In 1959 the Heights Art Movie Theater in Cleveland showed the French film Les Amants (The Lovers). The theater manager, Nico Jacobellis, was promptly arrested for showing obscenity, convicted, and fined $2,500. Justice served! Menace to society punished! Not so fast. In 1964, when Jacobellis v. Ohio went before the United States Supreme Court, the court reversed the conviction. Though the majority of justices agreed that Les Amants didn’t constitute pornography, they disagreed on why not. The most famous opinion came from Justice Potter Stewart:
I shall not today attempt further to define the kinds of material I understand to be embraced within that shorthand description [pornography] ; and perhaps I could never succeed in intelligibly doing so. But I know it when I see it, and the motion picture involved in this case is not that.
I don’t remember when or why I placed The Lovers—I will refer to it by its English title—on my Netflix queue. I was a little surprised when it came in the mail, but since it was the Netflix movie I had, I watched it. As I mentioned before, in my review of Breathless, I’m on a quest to understand movies and to learn more about film history. That means watching movies that I wouldn’t normally be interested in. So when I received The Lovers, it provided me with an opportunity to see a movie that I knew nothing about. What will I find?
Louis Malle directed The Lovers. He’s a director who would again stir controversy with Pretty Baby (1978), starring a young Brooke Shields as an adolescent girl working in a whorehouse. He had also brought us such interesting films as Atlantic City (1980), My Dinner with Andre (1981), and Damage (1992). I don’t pretend to be an expert of Malle’s career, but from this list of movies, he seems to be a director who film characters on the fringe of society. They are the misfits, the prostitutes and the gangsters, the philosophers and the adulterers. With such focus, is it any surprise his movies created controversy?
In The Lovers, Jeanne Moreau plays a housewife, Jeanne Tournier, living two lives. In Dijon, she shares a luxurious, though provincial life in a country manor. Her husband, Henri, runs the local newspaper. Whenever she can, she travels to Paris, to her second life, where she socializes with her childhood friend, Maggy, and runs around with her lover, Raoul, a Spanish polo player. She loves the city life with its energy, its nightclubs, its active social scene. Despite having the best of both worlds, she still suffers a vague discontent. This surfaces when she meets Bernard, a nonconformist, who stands as both a contrast and a commentary of her settled and predictable life.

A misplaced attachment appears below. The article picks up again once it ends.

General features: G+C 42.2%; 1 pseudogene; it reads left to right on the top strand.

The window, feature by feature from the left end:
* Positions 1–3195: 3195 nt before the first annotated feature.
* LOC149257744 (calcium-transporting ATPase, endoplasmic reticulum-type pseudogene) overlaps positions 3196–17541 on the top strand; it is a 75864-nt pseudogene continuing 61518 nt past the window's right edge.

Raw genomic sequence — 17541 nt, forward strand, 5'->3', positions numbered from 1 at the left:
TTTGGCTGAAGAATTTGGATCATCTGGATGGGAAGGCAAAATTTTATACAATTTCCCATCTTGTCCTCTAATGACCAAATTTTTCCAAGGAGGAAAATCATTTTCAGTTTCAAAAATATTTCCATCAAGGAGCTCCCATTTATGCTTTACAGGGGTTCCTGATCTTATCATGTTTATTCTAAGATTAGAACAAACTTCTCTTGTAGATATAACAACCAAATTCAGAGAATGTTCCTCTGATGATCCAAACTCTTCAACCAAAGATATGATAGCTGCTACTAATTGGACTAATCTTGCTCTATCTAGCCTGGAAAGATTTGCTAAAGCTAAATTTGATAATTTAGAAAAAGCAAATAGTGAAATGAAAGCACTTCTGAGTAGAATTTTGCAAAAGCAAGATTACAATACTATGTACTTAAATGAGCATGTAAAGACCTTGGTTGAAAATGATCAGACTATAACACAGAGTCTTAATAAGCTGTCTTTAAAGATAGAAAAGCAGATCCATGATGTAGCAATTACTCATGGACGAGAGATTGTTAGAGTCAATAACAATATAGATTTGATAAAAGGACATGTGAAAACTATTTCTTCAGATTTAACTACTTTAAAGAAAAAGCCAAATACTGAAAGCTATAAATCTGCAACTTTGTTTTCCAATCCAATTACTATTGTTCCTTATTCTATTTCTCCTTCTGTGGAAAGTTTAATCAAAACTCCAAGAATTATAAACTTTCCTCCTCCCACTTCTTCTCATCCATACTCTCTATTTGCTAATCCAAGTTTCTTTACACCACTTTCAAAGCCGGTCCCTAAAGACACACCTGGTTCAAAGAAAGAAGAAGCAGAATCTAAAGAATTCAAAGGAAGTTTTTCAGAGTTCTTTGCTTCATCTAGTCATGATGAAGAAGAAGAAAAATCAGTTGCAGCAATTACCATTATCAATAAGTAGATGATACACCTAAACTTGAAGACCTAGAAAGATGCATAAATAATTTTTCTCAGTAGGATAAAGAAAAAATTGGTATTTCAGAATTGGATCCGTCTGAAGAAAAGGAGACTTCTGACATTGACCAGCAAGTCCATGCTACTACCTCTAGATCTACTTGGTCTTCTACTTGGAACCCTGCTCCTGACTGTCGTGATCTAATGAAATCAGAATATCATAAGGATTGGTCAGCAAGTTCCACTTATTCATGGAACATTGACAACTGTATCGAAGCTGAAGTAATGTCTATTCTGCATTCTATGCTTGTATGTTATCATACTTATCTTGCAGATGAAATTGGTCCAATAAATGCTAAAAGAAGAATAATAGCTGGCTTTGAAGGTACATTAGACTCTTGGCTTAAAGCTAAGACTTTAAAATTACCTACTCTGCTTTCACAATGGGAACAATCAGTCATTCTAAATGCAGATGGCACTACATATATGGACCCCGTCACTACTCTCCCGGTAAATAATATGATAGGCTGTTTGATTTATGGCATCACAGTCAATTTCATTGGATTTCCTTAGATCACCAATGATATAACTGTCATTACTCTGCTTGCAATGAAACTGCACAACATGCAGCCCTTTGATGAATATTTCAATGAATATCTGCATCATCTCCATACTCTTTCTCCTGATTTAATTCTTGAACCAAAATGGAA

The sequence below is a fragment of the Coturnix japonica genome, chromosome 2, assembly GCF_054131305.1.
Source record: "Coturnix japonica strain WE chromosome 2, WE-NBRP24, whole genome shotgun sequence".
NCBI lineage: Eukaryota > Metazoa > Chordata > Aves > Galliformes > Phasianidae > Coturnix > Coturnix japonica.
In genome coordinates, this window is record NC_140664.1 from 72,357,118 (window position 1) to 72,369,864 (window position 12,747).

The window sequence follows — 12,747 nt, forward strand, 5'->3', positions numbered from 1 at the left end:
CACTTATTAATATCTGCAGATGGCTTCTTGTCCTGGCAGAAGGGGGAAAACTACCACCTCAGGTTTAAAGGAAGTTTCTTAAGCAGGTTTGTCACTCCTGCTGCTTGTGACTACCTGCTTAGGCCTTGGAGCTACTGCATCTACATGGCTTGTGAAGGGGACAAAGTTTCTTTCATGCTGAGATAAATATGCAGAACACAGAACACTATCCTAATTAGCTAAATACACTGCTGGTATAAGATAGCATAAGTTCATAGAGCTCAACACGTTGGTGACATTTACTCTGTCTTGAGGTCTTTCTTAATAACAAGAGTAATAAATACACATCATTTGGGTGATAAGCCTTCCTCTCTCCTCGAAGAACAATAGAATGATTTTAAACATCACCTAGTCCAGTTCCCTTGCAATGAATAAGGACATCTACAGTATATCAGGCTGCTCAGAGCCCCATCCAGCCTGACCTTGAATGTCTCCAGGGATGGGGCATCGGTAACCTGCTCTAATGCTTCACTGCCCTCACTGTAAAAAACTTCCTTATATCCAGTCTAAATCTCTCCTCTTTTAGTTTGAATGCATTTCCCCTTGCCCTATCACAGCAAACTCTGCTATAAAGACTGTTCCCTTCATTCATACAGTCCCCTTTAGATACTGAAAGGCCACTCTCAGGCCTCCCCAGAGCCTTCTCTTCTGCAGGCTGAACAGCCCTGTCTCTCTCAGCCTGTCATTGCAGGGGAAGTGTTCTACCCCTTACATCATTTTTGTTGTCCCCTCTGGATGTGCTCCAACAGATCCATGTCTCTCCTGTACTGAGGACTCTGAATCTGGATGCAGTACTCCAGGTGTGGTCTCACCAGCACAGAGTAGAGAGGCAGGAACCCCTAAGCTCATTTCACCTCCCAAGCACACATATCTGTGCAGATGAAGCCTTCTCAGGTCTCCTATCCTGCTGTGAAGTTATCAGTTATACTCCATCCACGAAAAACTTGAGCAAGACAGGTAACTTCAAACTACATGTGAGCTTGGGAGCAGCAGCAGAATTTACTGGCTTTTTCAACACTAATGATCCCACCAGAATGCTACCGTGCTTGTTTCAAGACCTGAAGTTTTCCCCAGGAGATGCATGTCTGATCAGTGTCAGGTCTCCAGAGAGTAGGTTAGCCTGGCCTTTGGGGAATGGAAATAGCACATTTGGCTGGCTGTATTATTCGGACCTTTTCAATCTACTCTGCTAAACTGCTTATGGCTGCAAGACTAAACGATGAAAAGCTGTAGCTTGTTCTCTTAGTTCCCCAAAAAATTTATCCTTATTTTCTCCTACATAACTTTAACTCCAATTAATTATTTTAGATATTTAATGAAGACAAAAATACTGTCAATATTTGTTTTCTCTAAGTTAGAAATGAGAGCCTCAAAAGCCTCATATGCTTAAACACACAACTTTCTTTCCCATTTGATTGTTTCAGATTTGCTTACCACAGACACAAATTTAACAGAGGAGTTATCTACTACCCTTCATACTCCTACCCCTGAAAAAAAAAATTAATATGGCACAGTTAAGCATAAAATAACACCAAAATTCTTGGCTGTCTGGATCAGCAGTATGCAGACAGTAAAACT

This is a simple movie, with a simple plot. A man and woman, feeling mutual attraction, spend an erotic night together. In our modern world—with NC-17 movies, Game of Thrones nudity, and Internet porn—we would find nothing shocking in this movie. It seems surprising that it was the cornerstone of such an important legal case. The movie hardly seems worth mentioning. As I was watching it, I asked myself: Am I enjoying it? It bored me, until Bernard, played by Jean-Marc Bory, was introduced. Recognizing his role as the outside entering a stable, if somewhat dysfunctional, society I felt my interest grow. What will happen next?
Seduction! Seduction happened next. But even that was slow, lethargic. The lovemaking scenes were long and beautiful, consuming, I think, approximately a third of the movie runtime. Though erotic, they were not explicit. Close-up of the couple kissing characterize these scenes.
In my final verdict, I found The Lovers is more interesting for its role in the United States censorship laws than as a movie in its own right. I would recommend it only to movie viewers like me, who’s on a quest to understand film in all its forms. Or I would recommend it to the student of censorship, to see how innocuous victims of censorship can be, how uncompromising the censor’s razor. It’s not that it’s a bad film, but there are better dramas out there, and better French films—many directed by Malle himself. But watching it incited an interest in Malle, and I’m planning on seeing more movies by him. Next on the list, will be his Elevator to the Gallows.